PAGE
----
“Stand up straight,” I tell my daughter, for the tenth time in an hour. I notice when she rolls her eyes. By the time she’s staring straight ahead again, I have seen myself reflected entirely in her behavior at her exact age of 14. I’ve heard the echoes of my mother instructing me to stop slouching, to stand up straight. And I realize that my daughter is slouching for the same reason I did at her age. She is unsure of how to negotiate her newly developing body—mostly her breasts. What I mistook as a lazy stance was really a slope of insecurity and a desire to hide a feature of womanhood. This moment is part of the learning curve.
In Appleton, Wisconsin, in early May, a teenager named Maria Chavez attended school wearing a crop top and high-waisted pants. A sliver of midriff could be seen, and it was seen. She was called out by her teacher, and, in front of her peers, she was told that it looked like she was just wearing a bra.
Maria was escorted to the nurse’s office, where the nurse picked up the school handbook and read this passage aloud:
Student attire must be respectful of others and appropriate for the educational environment at West High School. Clothing that causes a distraction or disruption in the school . . . is deemed inappropriate for student dress.
Students may not wear scanty and/or revealing clothing. Examples may include but are not limited to: short skirts (need to be mid thigh) or revealing shorts, tube tops, halters, backless tops, spaghetti straps less than one inch, exposed midriffs or undergarments.
Maria was told that she clearly didn’t understand the dress policy. Humiliated, she sought an appointment with her school counselor, who urged her to brush it off. Still, Maria’s self-confidence was dealt a blow of shame. She confided in her mother, Serena, that evening.
When I take my son and daughter shopping in preparation for a family event or for a change of season, it’s easy to observe the difference of approach between them when they’re selecting clothes. My son haphazardly grabs button-down polos, a nice pair of khaki pants. He wonders aloud about a pink-and-white checked option and asks for my advice regarding a tie. Afterwards, he decides to try on some shorts and shirts. He grabs “muscle shirts,” tank tops by the handful, because they are on sale and he loves them. He pulls shorts off the rack and hits the fitting room. I end up giving him my keys and telling him to come back for us when I call; he’s usually finished trying on all of his clothes before his sister even reaches the fitting room.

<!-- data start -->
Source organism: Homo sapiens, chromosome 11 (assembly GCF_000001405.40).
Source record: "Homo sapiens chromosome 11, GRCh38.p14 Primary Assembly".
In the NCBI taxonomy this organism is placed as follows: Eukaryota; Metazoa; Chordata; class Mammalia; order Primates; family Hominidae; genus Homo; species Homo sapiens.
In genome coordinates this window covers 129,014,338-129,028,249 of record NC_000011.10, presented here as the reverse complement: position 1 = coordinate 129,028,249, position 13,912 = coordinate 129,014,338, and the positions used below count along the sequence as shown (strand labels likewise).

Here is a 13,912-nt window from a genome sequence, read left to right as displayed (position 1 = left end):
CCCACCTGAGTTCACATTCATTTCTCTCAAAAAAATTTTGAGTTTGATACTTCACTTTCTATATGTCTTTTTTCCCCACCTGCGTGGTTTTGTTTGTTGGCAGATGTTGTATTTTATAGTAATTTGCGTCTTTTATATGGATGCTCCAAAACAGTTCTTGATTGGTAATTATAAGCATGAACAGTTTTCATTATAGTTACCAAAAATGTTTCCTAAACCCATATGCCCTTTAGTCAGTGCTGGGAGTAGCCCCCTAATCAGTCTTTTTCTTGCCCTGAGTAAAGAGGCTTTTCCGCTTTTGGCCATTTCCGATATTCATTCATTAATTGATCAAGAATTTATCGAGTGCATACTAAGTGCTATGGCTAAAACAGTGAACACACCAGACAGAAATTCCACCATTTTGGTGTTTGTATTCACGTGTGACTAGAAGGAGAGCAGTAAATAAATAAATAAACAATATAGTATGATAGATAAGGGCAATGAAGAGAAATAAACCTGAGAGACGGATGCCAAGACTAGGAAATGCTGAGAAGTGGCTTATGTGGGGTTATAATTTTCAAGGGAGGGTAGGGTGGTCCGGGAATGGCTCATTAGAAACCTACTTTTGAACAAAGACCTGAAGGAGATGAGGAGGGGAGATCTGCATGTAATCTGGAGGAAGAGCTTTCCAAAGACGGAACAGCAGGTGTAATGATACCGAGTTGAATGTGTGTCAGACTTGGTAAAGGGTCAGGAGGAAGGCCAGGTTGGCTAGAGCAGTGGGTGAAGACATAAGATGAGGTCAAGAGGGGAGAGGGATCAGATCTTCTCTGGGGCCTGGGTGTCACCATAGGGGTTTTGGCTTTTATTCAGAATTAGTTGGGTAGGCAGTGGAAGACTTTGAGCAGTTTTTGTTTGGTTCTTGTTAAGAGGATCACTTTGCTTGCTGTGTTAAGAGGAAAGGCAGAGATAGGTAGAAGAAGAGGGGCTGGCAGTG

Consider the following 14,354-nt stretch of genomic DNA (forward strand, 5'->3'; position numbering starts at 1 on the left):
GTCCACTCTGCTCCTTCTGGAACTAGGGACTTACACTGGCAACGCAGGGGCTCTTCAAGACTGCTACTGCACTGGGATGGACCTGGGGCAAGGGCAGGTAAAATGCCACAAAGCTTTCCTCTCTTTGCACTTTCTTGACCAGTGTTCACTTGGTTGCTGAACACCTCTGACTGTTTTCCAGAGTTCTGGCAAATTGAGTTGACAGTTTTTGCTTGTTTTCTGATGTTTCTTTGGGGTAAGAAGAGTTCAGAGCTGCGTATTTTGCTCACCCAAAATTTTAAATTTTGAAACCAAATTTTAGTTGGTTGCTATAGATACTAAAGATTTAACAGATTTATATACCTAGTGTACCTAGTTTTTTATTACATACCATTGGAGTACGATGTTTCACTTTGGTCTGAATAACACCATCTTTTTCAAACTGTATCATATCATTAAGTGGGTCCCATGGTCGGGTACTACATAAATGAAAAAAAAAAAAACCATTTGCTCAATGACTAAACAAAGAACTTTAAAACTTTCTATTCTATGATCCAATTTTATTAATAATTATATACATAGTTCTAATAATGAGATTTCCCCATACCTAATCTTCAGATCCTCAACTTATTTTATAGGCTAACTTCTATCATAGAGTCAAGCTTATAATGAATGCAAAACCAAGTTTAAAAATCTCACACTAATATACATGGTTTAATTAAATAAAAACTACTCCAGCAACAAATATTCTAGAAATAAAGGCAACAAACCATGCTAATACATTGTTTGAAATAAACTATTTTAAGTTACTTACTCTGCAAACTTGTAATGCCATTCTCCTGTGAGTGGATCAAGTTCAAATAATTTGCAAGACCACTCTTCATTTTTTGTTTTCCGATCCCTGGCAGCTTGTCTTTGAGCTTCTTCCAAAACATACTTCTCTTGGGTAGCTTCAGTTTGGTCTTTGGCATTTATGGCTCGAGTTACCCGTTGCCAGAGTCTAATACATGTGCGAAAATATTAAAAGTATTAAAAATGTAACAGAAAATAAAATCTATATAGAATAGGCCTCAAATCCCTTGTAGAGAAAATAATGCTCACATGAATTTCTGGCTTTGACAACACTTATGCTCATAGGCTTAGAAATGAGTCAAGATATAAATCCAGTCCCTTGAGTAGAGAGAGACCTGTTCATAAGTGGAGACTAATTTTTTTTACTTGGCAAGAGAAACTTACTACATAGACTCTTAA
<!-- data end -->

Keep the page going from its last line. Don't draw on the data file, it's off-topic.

My daughter, on the other hand, measures strap widths on the multitudes of spring and summer dresses hanging off the junior racks. Straps are either too thin, or there is too much shoulder or back revealed. She knows she won’t be considered appropriate for school. She can opt for a shrug or shawl, but we live in Arizona. It’s usually in the 90s or low 100s before school lets out for summer. She doesn’t want the hassle. Instead, she chooses a dress with cap sleeves even though it is nowhere near her first choice. When my daughter is looking at shorts, I see her stand at attention, arms pressed to her sides. She digs her middle fingers into her thighs to mark the “acceptable shorts length” for girls at her school. Pair after pair of shorts fall far below that length. She gives up and selects cropped pants even though, once again, the pants aren’t her first choice.
Maria’s mother Serena listened to her daughter recall the dress code incident, and she was deeply disturbed by the fact that her daughter came home feeling so much shame. She knew that her daughter was considered attractive by today’s standards; she finds her daughter as intelligent as she does beautiful. They discussed the school dress code. Maria noted that many boys at her school wear muscle shirts and are never called up on violations, even though their chests, and armpits and midriffs are visible.
Mother and daughter discussed the sexualizing of female bodies. They did some research online, and found that, all over the United States, more and more students, mostly female, are speaking out against the gender biases that exist in dress codes. Maria discussed the creepiness she experienced feeling knowing male teachers were able to look her over under the possible guise that they were checking her outfits for school-appropriateness. She worried: it was becoming more hot and humid every day and her school didn’t have air conditioning. Would she have to deal with heat rashes again this year? How could she wear shorts without feeling as though she is being judged?